NavAirWx has added live temporary flight restrictions (TFRs) to its moving-map and real-time weather display systems. The Mt. Kisco, N.Y., company uses satellite broadcast technology to provide “instantaneous access to current TFRs, with updates every 12 minutes.” Along with weather information updated on a five-minute cycle, “pilots now have complete and current conditions for every point along the route of flight,” according to NavAirWx.
Eurocopter AS 350B3, Yellow Pine, Idaho, Aug. 13, 2006–The NTSB determined that the U.S. Forest Service contract pilot’s intentional low-altitude flight and his failure to maintain an adequate altitude to clear the trees was the cause of the crash of the AS 350, which killed all four on board.
The FAA said last month that this summer it will greatly expand the airspace flow program (AFP), an initiative it implemented last summer to better manage airline delays associated with summer thunderstorms. In all, seven combinations were available for use last year, mainly to meter the flow of traffic to the Northeast. This year operators can expect 18 separate geographic possibilities when the program expands to the Midwest.
The FAA said yesterday it will greatly expand the airspace flow program (AFP) this summer, an initiative implemented last summer as a better way to manage airline delays associated with summer thunderstorms. In all, seven combinations were available for use last year, mainly to meter the flow of traffic to the Northeast. This year operators can expect 18 separate geographic possibilities when the program expands to the Midwest.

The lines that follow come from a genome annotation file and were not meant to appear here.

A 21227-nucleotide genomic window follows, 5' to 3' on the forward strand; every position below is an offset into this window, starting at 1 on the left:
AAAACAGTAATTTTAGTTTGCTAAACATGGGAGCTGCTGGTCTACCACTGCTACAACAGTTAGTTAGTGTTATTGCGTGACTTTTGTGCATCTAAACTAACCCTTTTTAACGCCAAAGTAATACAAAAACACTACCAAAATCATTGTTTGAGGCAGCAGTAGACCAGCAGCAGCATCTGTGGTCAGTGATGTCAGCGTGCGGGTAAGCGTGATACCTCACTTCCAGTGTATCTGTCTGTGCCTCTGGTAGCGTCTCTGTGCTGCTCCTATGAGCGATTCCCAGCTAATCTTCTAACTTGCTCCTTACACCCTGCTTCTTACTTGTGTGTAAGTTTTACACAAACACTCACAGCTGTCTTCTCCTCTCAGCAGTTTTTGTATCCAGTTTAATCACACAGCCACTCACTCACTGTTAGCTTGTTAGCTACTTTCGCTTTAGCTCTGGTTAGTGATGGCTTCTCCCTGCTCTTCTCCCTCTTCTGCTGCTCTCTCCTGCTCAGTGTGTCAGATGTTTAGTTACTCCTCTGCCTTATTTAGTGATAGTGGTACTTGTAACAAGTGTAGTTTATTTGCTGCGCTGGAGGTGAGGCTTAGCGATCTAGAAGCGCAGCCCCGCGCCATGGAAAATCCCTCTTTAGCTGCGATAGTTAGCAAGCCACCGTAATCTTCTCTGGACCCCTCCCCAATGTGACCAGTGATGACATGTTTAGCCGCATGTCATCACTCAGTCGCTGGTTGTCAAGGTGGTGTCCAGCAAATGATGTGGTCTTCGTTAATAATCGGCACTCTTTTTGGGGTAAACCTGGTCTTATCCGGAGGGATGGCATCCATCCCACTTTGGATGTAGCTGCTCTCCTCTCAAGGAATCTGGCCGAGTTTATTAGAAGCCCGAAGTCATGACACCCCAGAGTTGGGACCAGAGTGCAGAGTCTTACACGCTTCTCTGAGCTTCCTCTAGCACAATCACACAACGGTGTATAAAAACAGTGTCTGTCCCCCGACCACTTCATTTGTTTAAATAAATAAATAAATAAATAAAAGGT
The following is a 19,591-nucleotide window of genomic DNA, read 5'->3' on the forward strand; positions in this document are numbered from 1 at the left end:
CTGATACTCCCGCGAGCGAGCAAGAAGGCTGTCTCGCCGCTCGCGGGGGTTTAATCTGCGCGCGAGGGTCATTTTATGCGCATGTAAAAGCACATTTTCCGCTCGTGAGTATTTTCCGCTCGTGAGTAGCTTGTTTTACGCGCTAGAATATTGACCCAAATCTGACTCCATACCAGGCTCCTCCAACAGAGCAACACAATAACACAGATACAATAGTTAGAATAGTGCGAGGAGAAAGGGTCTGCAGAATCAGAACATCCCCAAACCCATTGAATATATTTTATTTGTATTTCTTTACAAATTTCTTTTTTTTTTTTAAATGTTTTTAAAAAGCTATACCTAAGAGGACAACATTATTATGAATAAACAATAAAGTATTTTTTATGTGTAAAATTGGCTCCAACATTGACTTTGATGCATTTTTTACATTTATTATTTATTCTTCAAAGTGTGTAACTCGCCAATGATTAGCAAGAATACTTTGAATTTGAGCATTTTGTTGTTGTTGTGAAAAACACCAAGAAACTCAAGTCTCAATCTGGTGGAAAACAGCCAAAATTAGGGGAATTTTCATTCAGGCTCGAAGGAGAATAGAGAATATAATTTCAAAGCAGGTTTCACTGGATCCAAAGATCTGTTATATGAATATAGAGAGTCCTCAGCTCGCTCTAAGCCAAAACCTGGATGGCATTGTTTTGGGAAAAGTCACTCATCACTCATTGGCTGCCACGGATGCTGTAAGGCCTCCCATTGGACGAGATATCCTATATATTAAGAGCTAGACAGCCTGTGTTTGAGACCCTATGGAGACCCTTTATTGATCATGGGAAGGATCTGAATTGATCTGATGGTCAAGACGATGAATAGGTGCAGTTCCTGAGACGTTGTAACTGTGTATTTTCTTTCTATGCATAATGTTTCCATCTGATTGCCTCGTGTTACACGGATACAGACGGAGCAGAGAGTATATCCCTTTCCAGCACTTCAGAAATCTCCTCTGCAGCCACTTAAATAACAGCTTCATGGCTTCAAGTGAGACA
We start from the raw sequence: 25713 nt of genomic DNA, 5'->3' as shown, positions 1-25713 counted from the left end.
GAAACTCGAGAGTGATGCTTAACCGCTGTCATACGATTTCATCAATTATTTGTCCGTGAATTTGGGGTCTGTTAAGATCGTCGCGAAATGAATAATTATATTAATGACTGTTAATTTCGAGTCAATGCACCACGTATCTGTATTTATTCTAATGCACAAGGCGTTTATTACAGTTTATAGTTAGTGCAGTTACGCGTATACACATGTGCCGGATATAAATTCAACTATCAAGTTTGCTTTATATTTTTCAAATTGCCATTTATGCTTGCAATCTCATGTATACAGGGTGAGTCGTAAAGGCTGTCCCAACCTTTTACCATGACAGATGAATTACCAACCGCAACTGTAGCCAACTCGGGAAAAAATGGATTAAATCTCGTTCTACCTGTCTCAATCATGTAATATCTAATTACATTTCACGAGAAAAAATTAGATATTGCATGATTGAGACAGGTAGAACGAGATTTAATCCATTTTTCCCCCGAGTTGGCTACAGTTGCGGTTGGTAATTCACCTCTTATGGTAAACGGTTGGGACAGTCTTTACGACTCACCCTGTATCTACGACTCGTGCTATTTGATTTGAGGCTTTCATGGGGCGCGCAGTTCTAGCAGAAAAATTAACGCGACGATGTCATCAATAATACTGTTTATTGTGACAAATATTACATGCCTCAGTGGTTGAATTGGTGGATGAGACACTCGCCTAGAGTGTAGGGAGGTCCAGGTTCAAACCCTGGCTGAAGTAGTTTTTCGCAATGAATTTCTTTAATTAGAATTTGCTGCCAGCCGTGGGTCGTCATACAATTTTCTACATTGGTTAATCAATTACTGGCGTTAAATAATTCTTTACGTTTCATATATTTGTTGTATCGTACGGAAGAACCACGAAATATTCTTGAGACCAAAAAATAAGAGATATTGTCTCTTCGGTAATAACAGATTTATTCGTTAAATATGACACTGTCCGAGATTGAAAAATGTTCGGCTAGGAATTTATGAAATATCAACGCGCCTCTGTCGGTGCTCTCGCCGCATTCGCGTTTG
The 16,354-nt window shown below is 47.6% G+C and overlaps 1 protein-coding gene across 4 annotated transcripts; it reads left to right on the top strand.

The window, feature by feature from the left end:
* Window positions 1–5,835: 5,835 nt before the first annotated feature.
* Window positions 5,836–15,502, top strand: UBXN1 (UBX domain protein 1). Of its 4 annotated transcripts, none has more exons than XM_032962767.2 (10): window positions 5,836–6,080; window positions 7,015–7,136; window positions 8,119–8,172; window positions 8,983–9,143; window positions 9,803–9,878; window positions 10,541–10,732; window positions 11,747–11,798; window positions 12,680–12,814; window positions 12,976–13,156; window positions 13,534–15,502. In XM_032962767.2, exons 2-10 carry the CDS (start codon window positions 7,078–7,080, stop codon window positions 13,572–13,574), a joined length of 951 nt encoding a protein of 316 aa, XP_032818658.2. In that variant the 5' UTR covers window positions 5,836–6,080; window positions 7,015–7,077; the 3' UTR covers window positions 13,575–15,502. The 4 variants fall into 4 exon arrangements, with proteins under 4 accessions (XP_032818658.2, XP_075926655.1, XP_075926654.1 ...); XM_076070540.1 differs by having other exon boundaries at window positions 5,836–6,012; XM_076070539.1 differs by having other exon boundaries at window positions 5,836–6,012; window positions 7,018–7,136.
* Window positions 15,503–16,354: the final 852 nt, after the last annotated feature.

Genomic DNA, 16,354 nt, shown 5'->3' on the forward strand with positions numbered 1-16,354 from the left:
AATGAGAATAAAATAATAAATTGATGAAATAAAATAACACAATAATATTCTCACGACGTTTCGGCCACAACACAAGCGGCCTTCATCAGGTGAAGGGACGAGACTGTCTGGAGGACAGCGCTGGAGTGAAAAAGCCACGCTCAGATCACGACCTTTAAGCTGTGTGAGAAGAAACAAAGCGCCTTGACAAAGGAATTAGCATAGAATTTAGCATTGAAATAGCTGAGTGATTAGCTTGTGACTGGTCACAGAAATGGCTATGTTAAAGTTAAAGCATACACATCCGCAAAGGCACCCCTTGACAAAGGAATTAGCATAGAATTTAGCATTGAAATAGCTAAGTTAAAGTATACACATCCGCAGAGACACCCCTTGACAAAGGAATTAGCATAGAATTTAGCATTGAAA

Comments are due today on an FAA draft letter of interpretation released April 3 on the meaning of the term “known icing conditions.” At press time, 82 comments had been filed, mainly by individuals.
In an unusual policy step, the FAA sought comments last month on a draft letter of interpretation regarding the meaning of the term “known icing conditions,” used–but undefined–in the FARs.
A proposed AD would require the installation of deicing boots on the landing-gear struts of nearly 750 U.S.-registered Cessna 208 Caravans, as well as other changes to deicing equipment and procedures contained in a 1991 Cessna accessory kit. The directive stems from the FAA’s investigation into nine incidents within the past few months and six accidents in the previous two icing seasons.
An FAA draft letter of interpretation seeks public comment by May 3 on the meaning of the term “known icing conditions,” used–but undefined–in the FARs.
Back in the early 1930s, when Capt. Elrey Jeppesen first started delivering airmail to remote towns and cities in the Western U.S. in single-engine Boeing biplanes, aviation most assuredly leaned more toward art than science.
A Raytheon Premier I that ran off the runway on landing at North Las Vegas Airport (VGT) on May 27 might have gotten caught in a wind shift from a crosswind to a quartering tailwind moments before touching down. There were no injuries to the pilot or passenger, but the aircraft was substantially damaged, according to the NTSB’s preliminary report. The airplane touched down on 5,004-foot-long Runway 7 at 3:57 p.m.